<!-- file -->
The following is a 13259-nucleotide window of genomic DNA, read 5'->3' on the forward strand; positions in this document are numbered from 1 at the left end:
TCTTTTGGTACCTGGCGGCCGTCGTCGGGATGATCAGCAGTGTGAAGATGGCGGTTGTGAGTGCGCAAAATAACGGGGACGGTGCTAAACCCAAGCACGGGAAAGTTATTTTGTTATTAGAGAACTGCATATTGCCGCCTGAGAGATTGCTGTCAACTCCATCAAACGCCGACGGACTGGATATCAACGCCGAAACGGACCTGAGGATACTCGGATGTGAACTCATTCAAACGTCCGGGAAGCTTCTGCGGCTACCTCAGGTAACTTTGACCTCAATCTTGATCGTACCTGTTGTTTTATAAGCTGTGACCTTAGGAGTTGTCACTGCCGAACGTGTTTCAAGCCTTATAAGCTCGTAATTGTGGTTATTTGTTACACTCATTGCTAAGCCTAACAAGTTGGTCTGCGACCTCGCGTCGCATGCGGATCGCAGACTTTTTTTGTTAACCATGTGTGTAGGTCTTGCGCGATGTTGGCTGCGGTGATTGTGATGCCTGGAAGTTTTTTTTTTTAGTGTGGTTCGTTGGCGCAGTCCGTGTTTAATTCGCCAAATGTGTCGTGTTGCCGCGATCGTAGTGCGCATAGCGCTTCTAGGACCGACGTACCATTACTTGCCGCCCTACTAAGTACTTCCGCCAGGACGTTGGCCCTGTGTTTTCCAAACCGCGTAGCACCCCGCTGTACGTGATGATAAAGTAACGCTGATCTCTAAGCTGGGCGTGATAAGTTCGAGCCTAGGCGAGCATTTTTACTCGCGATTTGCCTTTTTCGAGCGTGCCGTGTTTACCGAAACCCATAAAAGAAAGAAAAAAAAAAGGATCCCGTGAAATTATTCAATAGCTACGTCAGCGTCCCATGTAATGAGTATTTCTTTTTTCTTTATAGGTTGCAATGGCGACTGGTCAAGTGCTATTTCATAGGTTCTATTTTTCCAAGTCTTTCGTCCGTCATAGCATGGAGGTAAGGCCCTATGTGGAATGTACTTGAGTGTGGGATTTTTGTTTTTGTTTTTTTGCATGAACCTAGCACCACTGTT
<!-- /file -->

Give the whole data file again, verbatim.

The following is a 13259-nucleotide window of genomic DNA, read 5'->3' on the forward strand; positions in this document are numbered from 1 at the left end:
TCTTTTGGTACCTGGCGGCCGTCGTCGGGATGATCAGCAGTGTGAAGATGGCGGTTGTGAGTGCGCAAAATAACGGGGACGGTGCTAAACCCAAGCACGGGAAAGTTATTTTGTTATTAGAGAACTGCATATTGCCGCCTGAGAGATTGCTGTCAACTCCATCAAACGCCGACGGACTGGATATCAACGCCGAAACGGACCTGAGGATACTCGGATGTGAACTCATTCAAACGTCCGGGAAGCTTCTGCGGCTACCTCAGGTAACTTTGACCTCAATCTTGATCGTACCTGTTGTTTTATAAGCTGTGACCTTAGGAGTTGTCACTGCCGAACGTGTTTCAAGCCTTATAAGCTCGTAATTGTGGTTATTTGTTACACTCATTGCTAAGCCTAACAAGTTGGTCTGCGACCTCGCGTCGCATGCGGATCGCAGACTTTTTTTGTTAACCATGTGTGTAGGTCTTGCGCGATGTTGGCTGCGGTGATTGTGATGCCTGGAAGTTTTTTTTTTTAGTGTGGTTCGTTGGCGCAGTCCGTGTTTAATTCGCCAAATGTGTCGTGTTGCCGCGATCGTAGTGCGCATAGCGCTTCTAGGACCGACGTACCATTACTTGCCGCCCTACTAAGTACTTCCGCCAGGACGTTGGCCCTGTGTTTTCCAAACCGCGTAGCACCCCGCTGTACGTGATGATAAAGTAACGCTGATCTCTAAGCTGGGCGTGATAAGTTCGAGCCTAGGCGAGCATTTTTACTCGCGATTTGCCTTTTTCGAGCGTGCCGTGTTTACCGAAACCCATAAAAGAAAGAAAAAAAAAAGGATCCCGTGAAATTATTCAATAGCTACGTCAGCGTCCCATGTAATGAGTATTTCTTTTTTCTTTATAGGTTGCAATGGCGACTGGTCAAGTGCTATTTCATAGGTTCTATTTTTCCAAGTCTTTCGTCCGTCATAGCATGGAGGTAAGGCCCTATGTGGAATGTACTTGAGTGTGGGATTTTTGTTTTTGTTTTTTTGCATGAACCTAGCACCACTGTT